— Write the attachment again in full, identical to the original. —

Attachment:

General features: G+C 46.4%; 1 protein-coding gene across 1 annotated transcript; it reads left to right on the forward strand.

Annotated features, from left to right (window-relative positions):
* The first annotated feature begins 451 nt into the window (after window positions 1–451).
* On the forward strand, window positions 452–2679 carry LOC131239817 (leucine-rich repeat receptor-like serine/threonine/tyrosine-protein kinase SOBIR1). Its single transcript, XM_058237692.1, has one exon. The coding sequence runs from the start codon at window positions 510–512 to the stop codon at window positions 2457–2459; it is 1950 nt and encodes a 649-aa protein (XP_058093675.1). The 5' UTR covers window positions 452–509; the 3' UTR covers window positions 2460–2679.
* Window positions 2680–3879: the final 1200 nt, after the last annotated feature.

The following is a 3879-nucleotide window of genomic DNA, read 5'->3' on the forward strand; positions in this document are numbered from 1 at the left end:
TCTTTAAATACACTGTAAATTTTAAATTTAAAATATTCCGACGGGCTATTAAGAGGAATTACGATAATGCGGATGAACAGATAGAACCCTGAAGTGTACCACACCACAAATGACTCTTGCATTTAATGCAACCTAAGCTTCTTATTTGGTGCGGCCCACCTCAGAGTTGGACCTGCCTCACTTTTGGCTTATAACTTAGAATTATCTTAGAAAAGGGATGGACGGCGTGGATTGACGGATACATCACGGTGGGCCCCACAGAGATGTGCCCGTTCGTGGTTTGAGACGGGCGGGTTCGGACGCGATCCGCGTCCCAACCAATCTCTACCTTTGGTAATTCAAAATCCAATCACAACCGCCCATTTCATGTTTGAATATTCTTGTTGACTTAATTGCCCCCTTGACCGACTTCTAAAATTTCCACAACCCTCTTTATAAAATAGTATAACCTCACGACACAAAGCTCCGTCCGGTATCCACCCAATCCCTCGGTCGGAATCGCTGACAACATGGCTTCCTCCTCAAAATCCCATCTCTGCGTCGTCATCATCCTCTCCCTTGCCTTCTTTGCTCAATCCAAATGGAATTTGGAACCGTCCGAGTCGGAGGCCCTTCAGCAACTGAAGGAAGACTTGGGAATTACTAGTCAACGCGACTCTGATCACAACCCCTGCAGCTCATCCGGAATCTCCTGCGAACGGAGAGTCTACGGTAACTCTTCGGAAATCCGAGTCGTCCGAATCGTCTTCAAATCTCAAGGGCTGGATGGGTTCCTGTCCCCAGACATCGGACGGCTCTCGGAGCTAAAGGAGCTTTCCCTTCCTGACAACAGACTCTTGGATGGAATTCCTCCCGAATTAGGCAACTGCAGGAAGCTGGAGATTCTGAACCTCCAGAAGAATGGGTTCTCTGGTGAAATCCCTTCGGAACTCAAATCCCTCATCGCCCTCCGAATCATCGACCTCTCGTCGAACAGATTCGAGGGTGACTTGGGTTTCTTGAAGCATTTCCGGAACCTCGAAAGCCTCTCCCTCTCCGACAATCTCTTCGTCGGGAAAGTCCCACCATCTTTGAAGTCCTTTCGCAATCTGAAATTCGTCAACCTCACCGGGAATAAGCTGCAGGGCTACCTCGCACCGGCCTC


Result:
General features: G+C 46.4%; 1 protein-coding gene across 1 annotated transcript; it reads left to right on the forward strand.

Annotated features, from left to right (window-relative positions):
* The first annotated feature begins 451 nt into the window (after window positions 1–451).
* On the forward strand, window positions 452–2679 carry LOC131239817 (leucine-rich repeat receptor-like serine/threonine/tyrosine-protein kinase SOBIR1). Its single transcript, XM_058237692.1, has one exon. The coding sequence runs from the start codon at window positions 510–512 to the stop codon at window positions 2457–2459; it is 1950 nt and encodes a 649-aa protein (XP_058093675.1). The 5' UTR covers window positions 452–509; the 3' UTR covers window positions 2460–2679.
* Window positions 2680–3879: the final 1200 nt, after the last annotated feature.

The following is a 3879-nucleotide window of genomic DNA, read 5'->3' on the forward strand; positions in this document are numbered from 1 at the left end:
TCTTTAAATACACTGTAAATTTTAAATTTAAAATATTCCGACGGGCTATTAAGAGGAATTACGATAATGCGGATGAACAGATAGAACCCTGAAGTGTACCACACCACAAATGACTCTTGCATTTAATGCAACCTAAGCTTCTTATTTGGTGCGGCCCACCTCAGAGTTGGACCTGCCTCACTTTTGGCTTATAACTTAGAATTATCTTAGAAAAGGGATGGACGGCGTGGATTGACGGATACATCACGGTGGGCCCCACAGAGATGTGCCCGTTCGTGGTTTGAGACGGGCGGGTTCGGACGCGATCCGCGTCCCAACCAATCTCTACCTTTGGTAATTCAAAATCCAATCACAACCGCCCATTTCATGTTTGAATATTCTTGTTGACTTAATTGCCCCCTTGACCGACTTCTAAAATTTCCACAACCCTCTTTATAAAATAGTATAACCTCACGACACAAAGCTCCGTCCGGTATCCACCCAATCCCTCGGTCGGAATCGCTGACAACATGGCTTCCTCCTCAAAATCCCATCTCTGCGTCGTCATCATCCTCTCCCTTGCCTTCTTTGCTCAATCCAAATGGAATTTGGAACCGTCCGAGTCGGAGGCCCTTCAGCAACTGAAGGAAGACTTGGGAATTACTAGTCAACGCGACTCTGATCACAACCCCTGCAGCTCATCCGGAATCTCCTGCGAACGGAGAGTCTACGGTAACTCTTCGGAAATCCGAGTCGTCCGAATCGTCTTCAAATCTCAAGGGCTGGATGGGTTCCTGTCCCCAGACATCGGACGGCTCTCGGAGCTAAAGGAGCTTTCCCTTCCTGACAACAGACTCTTGGATGGAATTCCTCCCGAATTAGGCAACTGCAGGAAGCTGGAGATTCTGAACCTCCAGAAGAATGGGTTCTCTGGTGAAATCCCTTCGGAACTCAAATCCCTCATCGCCCTCCGAATCATCGACCTCTCGTCGAACAGATTCGAGGGTGACTTGGGTTTCTTGAAGCATTTCCGGAACCTCGAAAGCCTCTCCCTCTCCGACAATCTCTTCGTCGGGAAAGTCCCACCATCTTTGAAGTCCTTTCGCAATCTGAAATTCGTCAACCTCACCGGGAATAAGCTGCAGGGCTACCTCGCACCGGCCTC